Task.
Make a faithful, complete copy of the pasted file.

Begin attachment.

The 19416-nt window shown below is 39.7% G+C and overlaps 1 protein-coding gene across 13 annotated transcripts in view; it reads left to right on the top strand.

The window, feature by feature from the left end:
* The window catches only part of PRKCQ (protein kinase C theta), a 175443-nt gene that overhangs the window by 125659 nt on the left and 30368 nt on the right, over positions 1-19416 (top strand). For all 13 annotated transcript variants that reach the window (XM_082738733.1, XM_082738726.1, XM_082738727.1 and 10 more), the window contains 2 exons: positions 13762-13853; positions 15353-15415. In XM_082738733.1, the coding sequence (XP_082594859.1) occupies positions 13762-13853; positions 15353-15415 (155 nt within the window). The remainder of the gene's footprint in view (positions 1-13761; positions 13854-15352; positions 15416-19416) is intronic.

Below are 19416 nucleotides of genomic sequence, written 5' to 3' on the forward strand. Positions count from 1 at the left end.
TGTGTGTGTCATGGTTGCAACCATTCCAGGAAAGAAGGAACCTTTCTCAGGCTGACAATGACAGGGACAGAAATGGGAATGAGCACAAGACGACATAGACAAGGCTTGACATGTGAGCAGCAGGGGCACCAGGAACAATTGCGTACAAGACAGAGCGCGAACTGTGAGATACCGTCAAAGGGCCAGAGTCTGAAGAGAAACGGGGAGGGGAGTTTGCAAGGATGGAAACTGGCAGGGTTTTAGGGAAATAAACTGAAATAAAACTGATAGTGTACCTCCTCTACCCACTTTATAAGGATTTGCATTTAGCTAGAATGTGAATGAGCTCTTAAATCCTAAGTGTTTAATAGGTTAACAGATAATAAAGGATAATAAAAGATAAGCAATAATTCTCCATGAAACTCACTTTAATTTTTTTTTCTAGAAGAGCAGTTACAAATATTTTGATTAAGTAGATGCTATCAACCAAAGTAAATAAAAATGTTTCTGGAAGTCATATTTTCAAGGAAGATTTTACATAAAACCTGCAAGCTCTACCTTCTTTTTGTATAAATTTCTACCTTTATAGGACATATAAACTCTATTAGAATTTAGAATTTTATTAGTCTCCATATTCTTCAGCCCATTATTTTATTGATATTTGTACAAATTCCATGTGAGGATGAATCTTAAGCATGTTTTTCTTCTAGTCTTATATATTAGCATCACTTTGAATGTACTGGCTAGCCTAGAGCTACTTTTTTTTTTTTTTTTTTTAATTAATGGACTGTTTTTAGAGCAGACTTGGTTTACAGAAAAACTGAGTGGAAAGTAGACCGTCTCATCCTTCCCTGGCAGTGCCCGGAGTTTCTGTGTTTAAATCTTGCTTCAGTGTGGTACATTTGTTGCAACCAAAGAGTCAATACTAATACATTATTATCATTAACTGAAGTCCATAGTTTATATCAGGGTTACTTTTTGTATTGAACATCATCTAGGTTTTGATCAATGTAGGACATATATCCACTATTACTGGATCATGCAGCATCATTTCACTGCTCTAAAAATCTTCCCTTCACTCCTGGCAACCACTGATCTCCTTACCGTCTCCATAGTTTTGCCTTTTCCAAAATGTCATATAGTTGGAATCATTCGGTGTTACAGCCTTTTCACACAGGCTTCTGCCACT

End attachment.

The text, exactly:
The 19416-nt window shown below is 39.7% G+C and overlaps 1 protein-coding gene across 13 annotated transcripts in view; it reads left to right on the top strand.

The window, feature by feature from the left end:
* The window catches only part of PRKCQ (protein kinase C theta), a 175443-nt gene that overhangs the window by 125659 nt on the left and 30368 nt on the right, over positions 1-19416 (top strand). For all 13 annotated transcript variants that reach the window (XM_082738733.1, XM_082738726.1, XM_082738727.1 and 10 more), the window contains 2 exons: positions 13762-13853; positions 15353-15415. In XM_082738733.1, the coding sequence (XP_082594859.1) occupies positions 13762-13853; positions 15353-15415 (155 nt within the window). The remainder of the gene's footprint in view (positions 1-13761; positions 13854-15352; positions 15416-19416) is intronic.

Below are 19416 nucleotides of genomic sequence, written 5' to 3' on the forward strand. Positions count from 1 at the left end.
TGTGTGTGTCATGGTTGCAACCATTCCAGGAAAGAAGGAACCTTTCTCAGGCTGACAATGACAGGGACAGAAATGGGAATGAGCACAAGACGACATAGACAAGGCTTGACATGTGAGCAGCAGGGGCACCAGGAACAATTGCGTACAAGACAGAGCGCGAACTGTGAGATACCGTCAAAGGGCCAGAGTCTGAAGAGAAACGGGGAGGGGAGTTTGCAAGGATGGAAACTGGCAGGGTTTTAGGGAAATAAACTGAAATAAAACTGATAGTGTACCTCCTCTACCCACTTTATAAGGATTTGCATTTAGCTAGAATGTGAATGAGCTCTTAAATCCTAAGTGTTTAATAGGTTAACAGATAATAAAGGATAATAAAAGATAAGCAATAATTCTCCATGAAACTCACTTTAATTTTTTTTTCTAGAAGAGCAGTTACAAATATTTTGATTAAGTAGATGCTATCAACCAAAGTAAATAAAAATGTTTCTGGAAGTCATATTTTCAAGGAAGATTTTACATAAAACCTGCAAGCTCTACCTTCTTTTTGTATAAATTTCTACCTTTATAGGACATATAAACTCTATTAGAATTTAGAATTTTATTAGTCTCCATATTCTTCAGCCCATTATTTTATTGATATTTGTACAAATTCCATGTGAGGATGAATCTTAAGCATGTTTTTCTTCTAGTCTTATATATTAGCATCACTTTGAATGTACTGGCTAGCCTAGAGCTACTTTTTTTTTTTTTTTTTTTAATTAATGGACTGTTTTTAGAGCAGACTTGGTTTACAGAAAAACTGAGTGGAAAGTAGACCGTCTCATCCTTCCCTGGCAGTGCCCGGAGTTTCTGTGTTTAAATCTTGCTTCAGTGTGGTACATTTGTTGCAACCAAAGAGTCAATACTAATACATTATTATCATTAACTGAAGTCCATAGTTTATATCAGGGTTACTTTTTGTATTGAACATCATCTAGGTTTTGATCAATGTAGGACATATATCCACTATTACTGGATCATGCAGCATCATTTCACTGCTCTAAAAATCTTCCCTTCACTCCTGGCAACCACTGATCTCCTTACCGTCTCCATAGTTTTGCCTTTTCCAAAATGTCATATAGTTGGAATCATTCGGTGTTACAGCCTTTTCACACAGGCTTCTGCCACT